(800) 952-1457
Mon-Thu 8am - 8pm
Fri 8am - 7pm EST

Top

Plugging into the e-waste problem

| December 26, 2013
e-waste

Technology becomes outdated at an alarming rate. From Samuel Mann.

What do you know about e-waste? The name is kind of misleading. It evokes images of something virtual — maybe something you’d put into the “trash” bin on your computer.

In truth e-waste (a.k.a. electronic waste) is very tangible, very real, and a very big problem.

E-waste is a blanket term that covers appliances, computers, phones, televisions, and any other discarded electronic devices. As a society, we’re becoming increasingly dependent on a slew of electronics. We’re also susceptible to Shiny Object Syndrome, which means that we’re always looking for the bigger, better, newer item.

All that old stuff has to go somewhere, right?

The United Nations recently compiled data on e-waste, and the resulting report is pretty stunning. The report predicts that, “by 2017, the global volume of [e-waste] will weigh almost as much as 200 Empire State Buildings.”

Personally, I’ve never bothered to weigh the Empire State Building — but I can guess that it’s pretty darn heavy.

In 2012, the U.S. produced 10.4 million tons of e-waste. That’s a difficult number to wrap your head around, and yet, that massive number only lands us at the number seven spot on the worldwide list of highest production of e-waste per person by weight. (Qatar earned the top spot.)

Weight isn’t the only way to look at e-waste. In 2010, the U.S. generated nearly 260 million e-waste “units” (a unit means one computer, one cell phone, one television, etc.).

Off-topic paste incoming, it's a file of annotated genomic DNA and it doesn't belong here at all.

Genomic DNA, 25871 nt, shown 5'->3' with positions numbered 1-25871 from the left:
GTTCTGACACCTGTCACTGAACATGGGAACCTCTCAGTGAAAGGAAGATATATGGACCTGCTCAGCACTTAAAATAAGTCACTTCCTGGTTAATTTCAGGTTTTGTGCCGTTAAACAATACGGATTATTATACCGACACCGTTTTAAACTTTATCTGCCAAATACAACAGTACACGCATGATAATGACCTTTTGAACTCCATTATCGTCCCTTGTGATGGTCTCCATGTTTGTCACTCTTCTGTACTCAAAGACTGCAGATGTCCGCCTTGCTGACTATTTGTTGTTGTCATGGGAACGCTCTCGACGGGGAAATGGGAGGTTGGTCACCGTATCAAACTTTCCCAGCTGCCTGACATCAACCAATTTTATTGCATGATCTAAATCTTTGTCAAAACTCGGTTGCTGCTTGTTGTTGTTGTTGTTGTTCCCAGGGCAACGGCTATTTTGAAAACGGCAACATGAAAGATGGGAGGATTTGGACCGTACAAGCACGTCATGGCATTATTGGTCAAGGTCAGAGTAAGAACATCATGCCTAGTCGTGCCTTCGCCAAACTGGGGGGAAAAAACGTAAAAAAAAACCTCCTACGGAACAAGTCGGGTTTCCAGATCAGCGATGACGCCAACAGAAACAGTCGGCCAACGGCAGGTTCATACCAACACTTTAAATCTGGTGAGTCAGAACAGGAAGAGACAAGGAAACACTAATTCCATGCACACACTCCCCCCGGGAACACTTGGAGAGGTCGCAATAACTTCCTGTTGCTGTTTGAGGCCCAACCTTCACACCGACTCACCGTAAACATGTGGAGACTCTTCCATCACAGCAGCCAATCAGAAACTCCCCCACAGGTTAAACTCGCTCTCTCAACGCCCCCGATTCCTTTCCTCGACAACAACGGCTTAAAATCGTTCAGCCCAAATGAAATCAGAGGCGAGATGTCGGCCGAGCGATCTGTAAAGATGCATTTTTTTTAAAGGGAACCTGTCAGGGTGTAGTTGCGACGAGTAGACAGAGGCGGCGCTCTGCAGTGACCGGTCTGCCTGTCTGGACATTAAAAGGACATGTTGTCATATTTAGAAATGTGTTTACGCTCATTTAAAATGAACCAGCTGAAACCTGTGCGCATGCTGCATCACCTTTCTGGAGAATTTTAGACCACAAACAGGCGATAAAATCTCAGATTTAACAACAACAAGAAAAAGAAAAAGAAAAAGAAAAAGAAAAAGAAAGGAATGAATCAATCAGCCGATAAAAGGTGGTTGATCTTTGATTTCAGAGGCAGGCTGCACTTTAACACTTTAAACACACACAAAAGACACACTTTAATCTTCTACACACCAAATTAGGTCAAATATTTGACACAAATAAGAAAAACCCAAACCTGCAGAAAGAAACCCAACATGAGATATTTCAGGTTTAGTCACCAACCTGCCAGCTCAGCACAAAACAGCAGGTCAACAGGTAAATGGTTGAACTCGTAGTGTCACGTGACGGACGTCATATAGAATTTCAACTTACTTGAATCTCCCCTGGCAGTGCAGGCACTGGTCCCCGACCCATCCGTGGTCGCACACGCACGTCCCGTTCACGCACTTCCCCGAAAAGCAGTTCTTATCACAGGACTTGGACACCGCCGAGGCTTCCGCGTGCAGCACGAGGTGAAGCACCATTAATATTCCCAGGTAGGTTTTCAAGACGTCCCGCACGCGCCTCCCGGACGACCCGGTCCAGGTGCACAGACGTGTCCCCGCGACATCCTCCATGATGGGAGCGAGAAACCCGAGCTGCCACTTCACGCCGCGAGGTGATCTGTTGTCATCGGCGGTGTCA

That’s not too far off from equaling one discarded item for every single man, woman, and child in the country. (Little did you know that babies were throwing out refrigerators!)

The sheer volume of e-waste generated throughout the world is concerning to many. A 2010 feature in Live Science pointed out that “developing nations are generating more and more electronic waste, even as they remain a dumping ground for wealthier nations’ old computers, cell phones and refrigerators.” (Check out Live Science’s  revealing infographic on the subject below.)

As you can imagine, all that e-waste contains toxic materials that don’t make for very friendly living conditions.

The silver lining in all this dire news? We may be producing more e-waste than ever, but we’re also recycling more e-waste than ever.

Jason Linnell, the executive director of the U.S. National Center for Electronics Recycling (NCER) says, “We’re seeing more recycling programs, and a lot of states are collecting 5 to 6 pounds of e-waste per person per year.”

Any recycling is good, but that figure is still a mere drop in the bucket compared to the estimated 66 pounds of e-waste per person per year that we’re generating.

“It’s better than the past, but we still have a ways to go,” says Linnell. We couldn’t have said it better ourselves.

The U.S. and China produce more total e-waste than any other country, according to a new map that tracks e-waste around the world.

Source:LiveScience

Tags:

Category: Electronics

About the Author ()

Ellen Hunter Gans has been writing for RecycleReminders since the blog’s inception. She is passionate about words, new media and, of course, recycling.

Comments are closed.

Top